Reports Fantastic 50


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Who says newer is better?

MTC Transformers has powered its business using the century-old technology of electrical transformers. They’ve been around since the turn of the 20th century, used to control the voltage of electricity as it makes its way from power plants to the places we live, work and play.

MTC builds and services transformers for electric companies, mass transit systems, the mining industry, the military and other users.

As newer technologies developed, larger companies left the transformer business behind because of low demand and high overhead. But as the nation’s electrical grid ages, there’s now an increasing need for replacement transformers, creating an opportunity for MTC to thrive. 

“This is not new technology. It’s a niche market that no one plays in anymore. There aren’t many people who are geared up to do it,” explains Tom Hough, MTC’s president.”

MTC, formerly known as Magnetic Technologies Corp., was founded in 1985 in Wytheville by two engineers and their wives, who set up shop in a garage and built small transformers for the coal-mining industry.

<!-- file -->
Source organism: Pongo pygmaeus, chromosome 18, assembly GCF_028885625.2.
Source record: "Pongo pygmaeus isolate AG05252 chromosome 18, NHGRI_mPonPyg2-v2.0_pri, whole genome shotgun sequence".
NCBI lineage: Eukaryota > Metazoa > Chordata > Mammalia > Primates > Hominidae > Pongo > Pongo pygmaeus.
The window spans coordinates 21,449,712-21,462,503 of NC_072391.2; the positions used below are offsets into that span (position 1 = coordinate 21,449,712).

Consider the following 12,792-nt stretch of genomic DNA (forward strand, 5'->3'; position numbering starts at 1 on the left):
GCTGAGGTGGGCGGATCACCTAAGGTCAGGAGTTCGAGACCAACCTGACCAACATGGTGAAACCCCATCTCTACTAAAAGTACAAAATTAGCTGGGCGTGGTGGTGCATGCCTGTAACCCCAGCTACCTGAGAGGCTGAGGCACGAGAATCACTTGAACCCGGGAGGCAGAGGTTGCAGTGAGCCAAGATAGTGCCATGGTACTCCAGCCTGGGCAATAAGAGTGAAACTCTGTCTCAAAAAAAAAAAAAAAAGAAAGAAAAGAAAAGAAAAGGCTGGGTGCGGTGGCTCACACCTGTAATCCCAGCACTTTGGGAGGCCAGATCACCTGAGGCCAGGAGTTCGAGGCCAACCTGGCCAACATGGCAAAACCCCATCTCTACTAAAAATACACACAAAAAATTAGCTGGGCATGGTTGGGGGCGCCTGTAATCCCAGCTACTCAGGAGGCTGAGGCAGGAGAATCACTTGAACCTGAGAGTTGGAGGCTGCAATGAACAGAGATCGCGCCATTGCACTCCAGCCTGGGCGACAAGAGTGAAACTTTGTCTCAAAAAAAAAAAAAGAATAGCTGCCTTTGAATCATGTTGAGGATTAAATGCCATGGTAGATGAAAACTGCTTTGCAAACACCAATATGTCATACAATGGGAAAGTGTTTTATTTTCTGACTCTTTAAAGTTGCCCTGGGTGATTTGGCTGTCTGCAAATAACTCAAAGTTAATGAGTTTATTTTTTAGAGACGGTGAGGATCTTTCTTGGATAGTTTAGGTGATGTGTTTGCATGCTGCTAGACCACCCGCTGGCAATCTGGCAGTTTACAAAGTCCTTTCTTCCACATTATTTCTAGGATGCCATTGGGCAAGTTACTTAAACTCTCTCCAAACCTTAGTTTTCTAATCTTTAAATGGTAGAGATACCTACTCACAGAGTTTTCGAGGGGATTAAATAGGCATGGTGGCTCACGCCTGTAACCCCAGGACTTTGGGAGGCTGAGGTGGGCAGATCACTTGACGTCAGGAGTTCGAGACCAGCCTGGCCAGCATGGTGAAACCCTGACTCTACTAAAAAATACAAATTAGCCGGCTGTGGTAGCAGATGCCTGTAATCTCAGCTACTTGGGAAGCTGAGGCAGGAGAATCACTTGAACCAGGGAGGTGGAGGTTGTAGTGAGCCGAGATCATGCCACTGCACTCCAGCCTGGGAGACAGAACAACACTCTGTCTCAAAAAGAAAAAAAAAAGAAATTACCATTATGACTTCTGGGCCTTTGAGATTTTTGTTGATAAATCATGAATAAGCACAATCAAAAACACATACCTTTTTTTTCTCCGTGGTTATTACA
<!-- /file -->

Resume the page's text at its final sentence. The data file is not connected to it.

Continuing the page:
Hough purchased the company in 1998. Since then he’s grown its offerings and customer base. For example, MTC now supplies shipboard transformers for the Navy and “rewinds” (remanufactures) liquid-filled transformers for utility companies.

MTC makes transformers that keep mass transit systems flowing in New York City and Los Angeles. They help run equipment and lighting for miners deep under ground.

Then there’s the important role MTC plays in keeping the nation’s lights on. About 25 percent of all transformers on the electrical grid are past their lifespan. MTC remanufactures these aging transformers, so they can be put back into service for another 30 to 60 years.

“This is a product that, although it’s not simple or exciting, is very, very necessary and important to our electrical infrastructure,” says Dan Day, MTC’s sales manager. “Everybody takes for granted that when they turn on a light switch the lights are going to come on. The transformer steps it up to high voltage or steps it down to get it to our homes and businesses.”

2009 Fantastic 50 |  MANUFACTURING:  MTC Transformers

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